Confirmed Cases: 73287

Reported Deaths: 3036
CountyConfirmedDeaths
Marion15701725
Lake7496275
Elkhart480184
Allen3835163
St. Joseph342381
Hamilton2723104
Vanderburgh192213
Hendricks1871108
Cass17869
Johnson1741118
Porter129439
Clark120247
Tippecanoe118911
Madison94365
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Howard88465
Kosciusko84712
Bartholomew78047
Marshall77422
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Boone67246
Noble66329
Hancock64738
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Shelby54627
Grant52630
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Morgan46734
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White36110
Montgomery35221
Lawrence34227
Decatur33532
Harrison32723
Putnam2868
Miami2692
Scott26610
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Greene24634
Franklin24114
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Jennings22412
Gibson2214
Steuben2073
Ripley1997
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Perry18412
Starke1777
Posey1700
Orange16924
Wabash1653
Fulton1642
Wells1622
Jefferson1602
Knox1510
Whitley1516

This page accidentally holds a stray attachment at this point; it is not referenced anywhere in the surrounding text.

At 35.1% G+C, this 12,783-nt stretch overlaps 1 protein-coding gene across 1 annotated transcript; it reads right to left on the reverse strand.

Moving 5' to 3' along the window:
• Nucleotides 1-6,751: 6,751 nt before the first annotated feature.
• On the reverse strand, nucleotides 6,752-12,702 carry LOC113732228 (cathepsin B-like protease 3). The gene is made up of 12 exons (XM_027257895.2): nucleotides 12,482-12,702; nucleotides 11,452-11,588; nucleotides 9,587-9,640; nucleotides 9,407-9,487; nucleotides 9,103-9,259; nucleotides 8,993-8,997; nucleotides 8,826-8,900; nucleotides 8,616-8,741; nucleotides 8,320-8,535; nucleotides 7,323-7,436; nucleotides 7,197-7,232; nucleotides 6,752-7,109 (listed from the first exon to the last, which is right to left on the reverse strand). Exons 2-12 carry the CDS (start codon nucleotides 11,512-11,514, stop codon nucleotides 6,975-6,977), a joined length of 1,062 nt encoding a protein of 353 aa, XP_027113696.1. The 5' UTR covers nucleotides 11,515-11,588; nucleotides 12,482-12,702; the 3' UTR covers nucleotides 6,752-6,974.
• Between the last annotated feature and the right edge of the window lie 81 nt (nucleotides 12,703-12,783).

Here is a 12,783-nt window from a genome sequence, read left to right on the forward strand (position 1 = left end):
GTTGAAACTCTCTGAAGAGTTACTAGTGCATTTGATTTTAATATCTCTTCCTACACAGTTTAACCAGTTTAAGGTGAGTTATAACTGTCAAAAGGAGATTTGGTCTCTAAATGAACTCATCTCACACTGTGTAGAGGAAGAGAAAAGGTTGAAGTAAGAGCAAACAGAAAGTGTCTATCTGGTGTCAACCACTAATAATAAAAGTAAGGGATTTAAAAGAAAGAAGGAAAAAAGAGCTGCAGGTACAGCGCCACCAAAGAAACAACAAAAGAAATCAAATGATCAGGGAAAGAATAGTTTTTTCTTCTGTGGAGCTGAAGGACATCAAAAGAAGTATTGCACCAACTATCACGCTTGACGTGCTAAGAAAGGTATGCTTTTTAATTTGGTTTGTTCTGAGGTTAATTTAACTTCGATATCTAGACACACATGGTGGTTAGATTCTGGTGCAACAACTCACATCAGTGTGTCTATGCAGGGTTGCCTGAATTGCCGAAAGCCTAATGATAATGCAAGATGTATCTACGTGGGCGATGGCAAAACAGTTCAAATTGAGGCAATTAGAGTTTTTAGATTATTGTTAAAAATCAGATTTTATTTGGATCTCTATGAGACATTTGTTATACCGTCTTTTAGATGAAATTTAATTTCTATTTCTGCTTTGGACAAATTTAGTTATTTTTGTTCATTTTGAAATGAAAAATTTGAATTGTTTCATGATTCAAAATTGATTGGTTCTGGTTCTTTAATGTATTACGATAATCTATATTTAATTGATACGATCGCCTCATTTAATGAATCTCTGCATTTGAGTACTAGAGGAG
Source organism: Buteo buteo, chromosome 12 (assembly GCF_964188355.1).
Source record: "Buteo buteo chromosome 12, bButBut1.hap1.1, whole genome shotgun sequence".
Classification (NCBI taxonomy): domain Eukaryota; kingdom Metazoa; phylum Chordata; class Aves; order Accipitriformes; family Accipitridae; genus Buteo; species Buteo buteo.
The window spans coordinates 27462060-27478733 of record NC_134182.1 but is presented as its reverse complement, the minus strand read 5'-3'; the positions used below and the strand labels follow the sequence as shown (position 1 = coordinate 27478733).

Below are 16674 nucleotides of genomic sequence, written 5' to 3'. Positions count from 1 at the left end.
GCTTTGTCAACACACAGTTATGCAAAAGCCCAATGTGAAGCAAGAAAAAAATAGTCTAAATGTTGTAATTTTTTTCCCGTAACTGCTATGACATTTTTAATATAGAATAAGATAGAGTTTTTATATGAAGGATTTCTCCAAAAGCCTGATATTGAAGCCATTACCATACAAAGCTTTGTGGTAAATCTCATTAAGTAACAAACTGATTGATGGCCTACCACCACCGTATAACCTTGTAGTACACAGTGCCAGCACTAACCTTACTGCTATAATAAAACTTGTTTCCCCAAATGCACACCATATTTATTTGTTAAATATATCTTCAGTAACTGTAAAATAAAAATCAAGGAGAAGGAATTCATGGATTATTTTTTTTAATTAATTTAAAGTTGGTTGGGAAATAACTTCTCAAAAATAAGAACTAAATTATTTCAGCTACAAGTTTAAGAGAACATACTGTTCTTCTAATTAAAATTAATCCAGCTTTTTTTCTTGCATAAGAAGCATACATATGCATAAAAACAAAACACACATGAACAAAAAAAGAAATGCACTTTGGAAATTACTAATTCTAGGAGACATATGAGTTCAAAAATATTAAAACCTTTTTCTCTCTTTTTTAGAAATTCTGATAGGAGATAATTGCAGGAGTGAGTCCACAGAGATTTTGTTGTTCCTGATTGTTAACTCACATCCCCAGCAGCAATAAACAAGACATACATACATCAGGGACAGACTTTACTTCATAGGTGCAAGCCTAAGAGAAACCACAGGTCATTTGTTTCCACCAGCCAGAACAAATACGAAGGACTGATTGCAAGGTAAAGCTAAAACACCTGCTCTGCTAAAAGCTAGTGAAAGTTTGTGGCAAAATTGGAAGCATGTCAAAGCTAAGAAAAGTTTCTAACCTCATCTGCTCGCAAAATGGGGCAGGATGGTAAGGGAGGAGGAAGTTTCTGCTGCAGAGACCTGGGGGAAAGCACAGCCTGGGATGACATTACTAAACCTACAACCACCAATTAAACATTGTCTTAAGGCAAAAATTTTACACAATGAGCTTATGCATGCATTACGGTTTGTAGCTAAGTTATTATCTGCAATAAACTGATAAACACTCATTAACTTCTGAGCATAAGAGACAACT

Washington1391
Tipton1379
Spencer1313
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Newton11810
Randolph1184
Clay1165
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Jay910
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Pulaski791
Rush764
Brown731
Fountain732
Blackford632
Ohio635
Benton610
Pike530
Parke511
Vermillion490
Switzerland460
Crawford440
Martin430
Union390
Warren221
Unassigned0202

Ohio Coronavirus Cases

Data is updated nightly.

Confirmed Cases: 99969

Reported Deaths: 3668
CountyConfirmedDeaths
Franklin18182523
Cuyahoga13414499
Hamilton9583255
Lucas5288323
Montgomery431894
Summit3523222
Marion292245
Butler289163
Mahoning2532255
Pickaway238342
Stark1813139
Warren176739
Lorain173678
Columbiana165660
Trumbull1518106
Fairfield136732
Delaware129219
Licking126049
Clark114214
Lake111138
Wood103058
Clermont92111
Medina91435
Miami83238
Tuscarawas78114
Portage75461
Allen73244
Greene68412
Belmont62126
Mercer60513
Richland60012
Erie57027
Ashtabula56246
Geauga55444
Wayne52958
Ross4684
Huron3955
Darke39329
Ottawa37726
Sandusky37316
Hancock3723
Athens3561
Madison35510
Holmes3276
Lawrence2790
Auglaize2506
Union2461
Muskingum2251
Jefferson2242
Scioto2241
Putnam20517
Seneca2043
Knox2037
Washington20222
Preble2012
Coshocton1926
Shelby1904
Crawford1745
Champaign1732
Morrow1682
Hardin16412
Clinton1626
Highland1561
Logan1522
Fulton1471
Wyandot1458
Ashland1433
Defiance1424
Williams1343
Brown1272
Perry1233
Guernsey1167
Henry1162
Hocking1169
Fayette1120
Carroll1115
Monroe9118
Pike760
Jackson740
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Gallia651
Adams592
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Morgan250
Noble170